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Untitled by Erica Morris

After reading an excerpt from Jerry Spinelli's novel Stargirl:


Chapter 1: Narrator

She was fire. She was a raging hurricane, a tidal wave cratering the sand. She was the moonlit path to deep waters, a blanket of unraveling emotion, a spiral staircase to the heavens. He did not know what to make of her, her flowing locks as if was standing in a winter breeze before a powdered town. She was a constellation and a comet trailed by colors he had never seen. Eyes piercing him like a scythe. The calm before the winds whip within a spring tornado. Did she even see him?


He doesn't remember when her storm took him over. He just remembers when he first laid his laden eyes on her as the afternoon train exited at her station. She was the only person on the platform after exiting slowly, her moving like a morning swan, hardly a wake behind her. She then turned toward the departing train as if she was looking for something, lost in the gale winds that painted her figure, her skirt and cardigan clinging to ler like ivy. Her scarf. She had left it. He leapt forward grabbing it, it bunching in his hands. He instantly pulled it toward his face, breathing in the aroma of a flowering rose as he tore through the corridors toward the door, dodging the distracted people, some eyeing him for only a moment before delving back into their papers and screens. He was overcome by a swell of grief and silence as the doors closed, her poised gaze locking with his. His eyes regained light as the train quickened. Their eyes locked time into place, a palpable magnetic pull of energy coursing through his veins. The stars spoke and called to him, and he knew the collision was intentional and transformative–if they never met again he would never recover.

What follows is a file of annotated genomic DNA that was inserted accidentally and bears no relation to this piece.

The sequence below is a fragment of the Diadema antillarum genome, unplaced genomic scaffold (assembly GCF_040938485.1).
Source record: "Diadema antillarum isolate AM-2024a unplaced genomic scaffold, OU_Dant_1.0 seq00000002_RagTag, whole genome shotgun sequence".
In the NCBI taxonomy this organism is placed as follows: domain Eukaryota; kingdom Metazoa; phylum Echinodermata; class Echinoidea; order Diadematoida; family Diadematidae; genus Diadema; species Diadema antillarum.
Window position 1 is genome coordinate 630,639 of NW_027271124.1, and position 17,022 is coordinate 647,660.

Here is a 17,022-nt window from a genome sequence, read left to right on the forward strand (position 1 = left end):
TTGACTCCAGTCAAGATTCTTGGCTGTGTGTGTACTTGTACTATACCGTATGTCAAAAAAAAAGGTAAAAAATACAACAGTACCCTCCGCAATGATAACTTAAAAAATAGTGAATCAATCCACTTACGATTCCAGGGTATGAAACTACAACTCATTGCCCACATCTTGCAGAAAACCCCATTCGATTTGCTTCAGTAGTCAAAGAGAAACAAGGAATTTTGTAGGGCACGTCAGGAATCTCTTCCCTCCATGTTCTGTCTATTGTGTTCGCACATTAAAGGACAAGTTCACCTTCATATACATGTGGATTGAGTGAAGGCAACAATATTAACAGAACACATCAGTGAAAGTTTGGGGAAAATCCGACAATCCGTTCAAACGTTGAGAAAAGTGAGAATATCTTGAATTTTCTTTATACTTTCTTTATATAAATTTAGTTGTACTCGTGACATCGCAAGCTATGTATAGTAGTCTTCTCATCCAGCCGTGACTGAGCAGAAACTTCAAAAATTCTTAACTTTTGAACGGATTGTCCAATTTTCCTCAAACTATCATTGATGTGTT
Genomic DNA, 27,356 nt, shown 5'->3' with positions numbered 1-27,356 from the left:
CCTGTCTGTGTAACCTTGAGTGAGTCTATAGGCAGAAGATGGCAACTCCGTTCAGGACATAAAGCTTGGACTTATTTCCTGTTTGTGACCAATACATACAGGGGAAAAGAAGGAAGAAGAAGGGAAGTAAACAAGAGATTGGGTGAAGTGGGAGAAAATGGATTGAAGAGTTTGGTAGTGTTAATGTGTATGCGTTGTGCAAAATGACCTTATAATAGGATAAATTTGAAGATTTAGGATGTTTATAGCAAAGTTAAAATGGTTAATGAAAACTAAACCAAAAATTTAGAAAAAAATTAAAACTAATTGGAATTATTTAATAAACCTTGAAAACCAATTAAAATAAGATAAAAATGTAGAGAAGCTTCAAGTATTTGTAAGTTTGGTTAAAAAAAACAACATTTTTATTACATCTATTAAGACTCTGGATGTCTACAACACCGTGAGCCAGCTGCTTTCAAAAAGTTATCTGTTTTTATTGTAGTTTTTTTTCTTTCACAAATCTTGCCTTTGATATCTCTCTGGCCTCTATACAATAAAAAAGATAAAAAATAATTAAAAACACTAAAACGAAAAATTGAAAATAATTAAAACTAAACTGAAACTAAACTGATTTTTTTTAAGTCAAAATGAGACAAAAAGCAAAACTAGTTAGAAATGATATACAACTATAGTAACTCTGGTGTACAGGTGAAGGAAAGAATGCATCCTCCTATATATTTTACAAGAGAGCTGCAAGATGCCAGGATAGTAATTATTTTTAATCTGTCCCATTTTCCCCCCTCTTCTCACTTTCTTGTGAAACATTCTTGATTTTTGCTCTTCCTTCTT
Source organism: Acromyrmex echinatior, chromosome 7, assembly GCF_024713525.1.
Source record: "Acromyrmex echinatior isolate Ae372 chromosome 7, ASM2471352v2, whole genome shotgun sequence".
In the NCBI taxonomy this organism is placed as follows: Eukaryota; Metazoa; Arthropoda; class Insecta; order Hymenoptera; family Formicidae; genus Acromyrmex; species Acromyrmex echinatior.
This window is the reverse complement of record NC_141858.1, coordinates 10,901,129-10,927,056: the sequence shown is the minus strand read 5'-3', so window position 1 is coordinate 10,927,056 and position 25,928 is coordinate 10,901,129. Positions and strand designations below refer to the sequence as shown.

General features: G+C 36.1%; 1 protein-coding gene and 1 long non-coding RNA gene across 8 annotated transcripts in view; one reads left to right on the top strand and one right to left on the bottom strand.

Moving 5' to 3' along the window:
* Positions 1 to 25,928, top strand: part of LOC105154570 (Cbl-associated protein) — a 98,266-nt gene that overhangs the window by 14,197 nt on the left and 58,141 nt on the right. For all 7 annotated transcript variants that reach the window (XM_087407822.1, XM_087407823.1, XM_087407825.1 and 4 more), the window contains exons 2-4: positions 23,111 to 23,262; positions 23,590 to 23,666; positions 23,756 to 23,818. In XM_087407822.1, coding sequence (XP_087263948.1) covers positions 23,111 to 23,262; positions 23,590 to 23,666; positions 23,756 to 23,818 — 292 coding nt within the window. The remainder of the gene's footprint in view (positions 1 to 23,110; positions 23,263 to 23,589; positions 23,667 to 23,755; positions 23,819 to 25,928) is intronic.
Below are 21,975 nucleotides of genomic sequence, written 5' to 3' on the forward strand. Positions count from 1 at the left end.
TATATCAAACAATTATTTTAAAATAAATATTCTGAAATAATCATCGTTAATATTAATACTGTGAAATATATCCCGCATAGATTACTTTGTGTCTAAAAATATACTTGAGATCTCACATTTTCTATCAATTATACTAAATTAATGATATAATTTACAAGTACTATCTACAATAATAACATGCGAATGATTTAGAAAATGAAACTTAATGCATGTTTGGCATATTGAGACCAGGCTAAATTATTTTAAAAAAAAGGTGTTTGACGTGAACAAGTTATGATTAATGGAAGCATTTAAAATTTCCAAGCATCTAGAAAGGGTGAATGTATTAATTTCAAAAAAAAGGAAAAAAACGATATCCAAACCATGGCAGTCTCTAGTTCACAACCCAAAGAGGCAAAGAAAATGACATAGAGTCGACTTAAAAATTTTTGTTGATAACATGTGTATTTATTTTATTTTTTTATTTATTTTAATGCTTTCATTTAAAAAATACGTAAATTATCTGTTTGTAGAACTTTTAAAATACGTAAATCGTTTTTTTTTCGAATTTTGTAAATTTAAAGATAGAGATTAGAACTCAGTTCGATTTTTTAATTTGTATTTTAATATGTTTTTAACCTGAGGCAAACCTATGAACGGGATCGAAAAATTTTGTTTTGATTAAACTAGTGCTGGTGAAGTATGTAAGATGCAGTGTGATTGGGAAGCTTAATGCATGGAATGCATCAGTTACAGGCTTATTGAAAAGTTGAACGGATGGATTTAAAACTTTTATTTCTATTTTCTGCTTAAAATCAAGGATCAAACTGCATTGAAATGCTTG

He heard his rapid breaths and heartbeat against his jacket. She faded into the past, her turning away just as the train curved away. He was now headed to a destination he no longer cared to arrive.


The anchor had dropped. Him frozen in an arctic tundra of peculiar emotion. He returned to his seat a changed man. Amazing how sixty seconds can feel so steady and unbroken. Amazing how quickly sixty seconds can change one’s life and disturb one’s future, shattering reality.


Chapter 2: Aria

This wasn’t my stop. I just felt like stopping. I was aware that the trip would have been another 45 minutes. This was a rather odd stop, unattended and inconsistent with the others. I wasn’t even convinced that there would be another passing train soon. I was the only one alerting to depart here, only a few flitting eyes in my direction from those who I required to let me pass. Everyone else was lost in another world of paying more attention to strangers within an illuminated screen than the people surrounding them. Some typed mindlessly long-winded replies, some lost in data on a hasty phone call with someone who was deemed important. I feel the familiar outline of my phone I had placed snugly in the front pocket of my bag. I didn't need it but didn’t want to leave it either. I had done it several times springing next to a one-way train knowing it was too late. I have felt unseen lately. The glazed eyes and busy travelers only exacerbated my state.


I stepped off the platform feeling out of place but confident in my decision. I hadn’t always utilized the RAIL system, but recently I needed to escape my emotional drought and give myself an opportunity to think, watch, and listen, versus facing the inconsistent traffic. Sometimes it took me 25 minutes to get to work. Sometimes it took 40. I had grown tired of it, my car feeling more like a suffocating sheath than a welcoming commute to decompress like it used to be. Plus, if I want to, I can work on the train. I hadn’t opted for it yet, only because I found the people who worked busily only the shells of human beings. I turned back instantly, realizing I had forgotten my scarf. The scarf that seamlessly pulled my outfit together.